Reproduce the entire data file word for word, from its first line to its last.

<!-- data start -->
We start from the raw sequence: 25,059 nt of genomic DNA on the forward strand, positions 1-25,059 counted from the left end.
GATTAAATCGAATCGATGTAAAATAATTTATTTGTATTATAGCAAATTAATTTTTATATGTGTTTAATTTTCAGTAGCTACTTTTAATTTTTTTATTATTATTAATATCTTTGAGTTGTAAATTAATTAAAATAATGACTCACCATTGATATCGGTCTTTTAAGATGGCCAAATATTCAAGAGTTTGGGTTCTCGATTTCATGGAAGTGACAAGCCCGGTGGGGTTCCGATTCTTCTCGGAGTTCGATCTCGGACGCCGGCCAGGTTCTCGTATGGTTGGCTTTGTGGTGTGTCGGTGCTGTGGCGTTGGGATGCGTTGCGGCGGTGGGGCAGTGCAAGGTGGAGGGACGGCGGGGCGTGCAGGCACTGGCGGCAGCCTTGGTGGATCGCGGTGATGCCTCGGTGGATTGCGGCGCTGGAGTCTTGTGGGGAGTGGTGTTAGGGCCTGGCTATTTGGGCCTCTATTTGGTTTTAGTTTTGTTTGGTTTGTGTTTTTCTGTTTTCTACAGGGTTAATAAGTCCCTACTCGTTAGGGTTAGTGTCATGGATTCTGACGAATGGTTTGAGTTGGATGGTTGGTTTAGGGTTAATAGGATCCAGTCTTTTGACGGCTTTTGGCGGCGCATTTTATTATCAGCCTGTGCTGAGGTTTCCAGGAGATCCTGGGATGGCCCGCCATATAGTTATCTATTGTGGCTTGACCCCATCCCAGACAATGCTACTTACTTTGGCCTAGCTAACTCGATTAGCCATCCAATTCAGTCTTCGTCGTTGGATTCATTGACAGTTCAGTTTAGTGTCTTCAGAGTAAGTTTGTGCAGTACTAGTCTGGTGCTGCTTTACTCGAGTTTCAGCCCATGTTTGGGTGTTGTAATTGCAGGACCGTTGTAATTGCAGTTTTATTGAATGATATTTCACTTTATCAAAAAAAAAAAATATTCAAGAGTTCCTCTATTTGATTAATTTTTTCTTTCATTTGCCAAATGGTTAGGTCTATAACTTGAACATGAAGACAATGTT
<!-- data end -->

We start from the raw sequence: 25,059 nt of genomic DNA on the forward strand, positions 1-25,059 counted from the left end.
GATTAAATCGAATCGATGTAAAATAATTTATTTGTATTATAGCAAATTAATTTTTATATGTGTTTAATTTTCAGTAGCTACTTTTAATTTTTTTATTATTATTAATATCTTTGAGTTGTAAATTAATTAAAATAATGACTCACCATTGATATCGGTCTTTTAAGATGGCCAAATATTCAAGAGTTTGGGTTCTCGATTTCATGGAAGTGACAAGCCCGGTGGGGTTCCGATTCTTCTCGGAGTTCGATCTCGGACGCCGGCCAGGTTCTCGTATGGTTGGCTTTGTGGTGTGTCGGTGCTGTGGCGTTGGGATGCGTTGCGGCGGTGGGGCAGTGCAAGGTGGAGGGACGGCGGGGCGTGCAGGCACTGGCGGCAGCCTTGGTGGATCGCGGTGATGCCTCGGTGGATTGCGGCGCTGGAGTCTTGTGGGGAGTGGTGTTAGGGCCTGGCTATTTGGGCCTCTATTTGGTTTTAGTTTTGTTTGGTTTGTGTTTTTCTGTTTTCTACAGGGTTAATAAGTCCCTACTCGTTAGGGTTAGTGTCATGGATTCTGACGAATGGTTTGAGTTGGATGGTTGGTTTAGGGTTAATAGGATCCAGTCTTTTGACGGCTTTTGGCGGCGCATTTTATTATCAGCCTGTGCTGAGGTTTCCAGGAGATCCTGGGATGGCCCGCCATATAGTTATCTATTGTGGCTTGACCCCATCCCAGACAATGCTACTTACTTTGGCCTAGCTAACTCGATTAGCCATCCAATTCAGTCTTCGTCGTTGGATTCATTGACAGTTCAGTTTAGTGTCTTCAGAGTAAGTTTGTGCAGTACTAGTCTGGTGCTGCTTTACTCGAGTTTCAGCCCATGTTTGGGTGTTGTAATTGCAGGACCGTTGTAATTGCAGTTTTATTGAATGATATTTCACTTTATCAAAAAAAAAAAATATTCAAGAGTTCCTCTATTTGATTAATTTTTTCTTTCATTTGCCAAATGGTTAGGTCTATAACTTGAACATGAAGACAATGTT